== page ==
Since my staff in my department is entirely composed of students I have many advantages and disadvantages when creating teams and working on projects.The advantages of a student staff include the high turnover rates and those who see their time with us as just another job to kill time and get a paycheck.
Some of the advantages are that, as a collective whole, are like a coat of many colors.They are from different majors (i.e., business, computer science, mathematics, etc.) and are at various educational levels from freshman to graduate student.This coupled with a desire to learn real-world skills and to do something that looks good on their resume gives them an advantage that other teams may not possess.
Another aspect of our team was the size.Since we have a mere seven to ten people on average that left me to wear many hats…from champion to master black belt.This also left me with the ability to have a green belt, since I couldn’t devote anyone entirely to Six Sigma in our department.
The choice of green belt came about in two ways.First was to ask who had interest in that position.This cut the number of choices by more than half.Then I had to look at who had the best background and classes in statistical training, computers and project management. That helped narrow the number down again to my best choice, a junior business major with an emphasis in economics and computer science.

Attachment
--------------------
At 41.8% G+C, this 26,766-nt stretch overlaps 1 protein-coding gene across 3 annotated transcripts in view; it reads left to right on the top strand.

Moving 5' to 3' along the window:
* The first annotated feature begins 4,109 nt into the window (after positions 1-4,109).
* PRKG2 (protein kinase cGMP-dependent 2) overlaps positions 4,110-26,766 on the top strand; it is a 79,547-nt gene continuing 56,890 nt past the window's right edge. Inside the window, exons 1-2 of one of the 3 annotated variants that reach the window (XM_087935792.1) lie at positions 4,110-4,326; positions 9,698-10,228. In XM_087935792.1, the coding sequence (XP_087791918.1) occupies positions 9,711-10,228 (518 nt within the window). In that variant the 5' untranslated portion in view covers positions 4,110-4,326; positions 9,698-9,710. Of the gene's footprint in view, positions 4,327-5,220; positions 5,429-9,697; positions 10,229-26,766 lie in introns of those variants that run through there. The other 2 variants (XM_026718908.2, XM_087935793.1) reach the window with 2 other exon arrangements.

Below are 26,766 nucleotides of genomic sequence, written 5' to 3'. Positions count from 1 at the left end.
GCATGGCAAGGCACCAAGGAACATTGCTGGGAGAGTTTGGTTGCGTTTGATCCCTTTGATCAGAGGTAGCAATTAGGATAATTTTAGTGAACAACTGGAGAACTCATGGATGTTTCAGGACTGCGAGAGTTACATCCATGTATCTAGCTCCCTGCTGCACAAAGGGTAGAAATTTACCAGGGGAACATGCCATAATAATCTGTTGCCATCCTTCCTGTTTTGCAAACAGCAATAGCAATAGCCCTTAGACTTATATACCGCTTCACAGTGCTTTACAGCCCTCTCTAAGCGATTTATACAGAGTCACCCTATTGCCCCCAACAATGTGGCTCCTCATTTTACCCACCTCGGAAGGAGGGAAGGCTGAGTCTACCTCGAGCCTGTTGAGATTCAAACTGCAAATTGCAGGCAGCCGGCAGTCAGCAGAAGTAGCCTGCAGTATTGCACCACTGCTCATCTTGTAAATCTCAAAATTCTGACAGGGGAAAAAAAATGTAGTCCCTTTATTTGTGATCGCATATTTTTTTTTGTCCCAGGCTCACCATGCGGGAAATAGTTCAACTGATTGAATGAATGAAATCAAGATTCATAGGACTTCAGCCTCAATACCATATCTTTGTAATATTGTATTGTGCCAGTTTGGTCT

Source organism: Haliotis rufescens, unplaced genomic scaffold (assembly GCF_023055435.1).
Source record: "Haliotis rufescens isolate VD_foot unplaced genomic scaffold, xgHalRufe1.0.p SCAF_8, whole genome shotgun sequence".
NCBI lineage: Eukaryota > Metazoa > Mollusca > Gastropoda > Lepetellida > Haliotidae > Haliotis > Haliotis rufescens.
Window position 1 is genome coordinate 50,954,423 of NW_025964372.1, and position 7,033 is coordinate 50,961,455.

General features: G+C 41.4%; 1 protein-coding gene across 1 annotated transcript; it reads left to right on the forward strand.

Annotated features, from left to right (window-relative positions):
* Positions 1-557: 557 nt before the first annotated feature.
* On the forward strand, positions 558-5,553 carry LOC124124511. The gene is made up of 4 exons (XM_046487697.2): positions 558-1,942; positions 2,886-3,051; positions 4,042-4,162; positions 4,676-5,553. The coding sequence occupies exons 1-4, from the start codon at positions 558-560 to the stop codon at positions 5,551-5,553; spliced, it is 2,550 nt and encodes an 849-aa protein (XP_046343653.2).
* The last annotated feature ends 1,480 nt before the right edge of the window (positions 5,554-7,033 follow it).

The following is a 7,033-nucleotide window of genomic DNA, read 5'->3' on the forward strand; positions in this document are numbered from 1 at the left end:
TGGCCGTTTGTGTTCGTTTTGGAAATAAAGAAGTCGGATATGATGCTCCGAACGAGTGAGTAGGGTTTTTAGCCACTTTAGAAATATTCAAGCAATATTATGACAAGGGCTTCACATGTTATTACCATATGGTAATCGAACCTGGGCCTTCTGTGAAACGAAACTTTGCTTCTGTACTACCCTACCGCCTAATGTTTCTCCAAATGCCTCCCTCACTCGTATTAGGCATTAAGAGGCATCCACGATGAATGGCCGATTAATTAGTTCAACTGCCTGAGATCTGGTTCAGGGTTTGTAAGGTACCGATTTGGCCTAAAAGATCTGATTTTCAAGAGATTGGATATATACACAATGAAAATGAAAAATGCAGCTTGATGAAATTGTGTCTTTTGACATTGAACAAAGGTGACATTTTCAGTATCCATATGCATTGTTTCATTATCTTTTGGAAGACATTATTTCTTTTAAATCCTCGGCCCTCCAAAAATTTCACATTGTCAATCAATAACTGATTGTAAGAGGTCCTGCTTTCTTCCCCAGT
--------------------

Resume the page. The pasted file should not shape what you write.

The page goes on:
The remainder of the staff would be training in what Six Sigma was, why we were doing this in our department, what it looked like, and how it was linked to compensation for them. Their training would be less intense than in our pilot semester but they would begin to actually see a project in action so many things would become clearer to them.
At this point this new team structure went into place but how would it become a thread in our department, especially in our hiring of replacement employees?The first thing I did was placed Six Sigma, as it looked at that time, in our new strategic plan.This way I could plan for it and monitor progress easier.The second thing I did was develop a small community of practice where knowledge could be shared and captured so that what we were learning wasn’t lost the next year.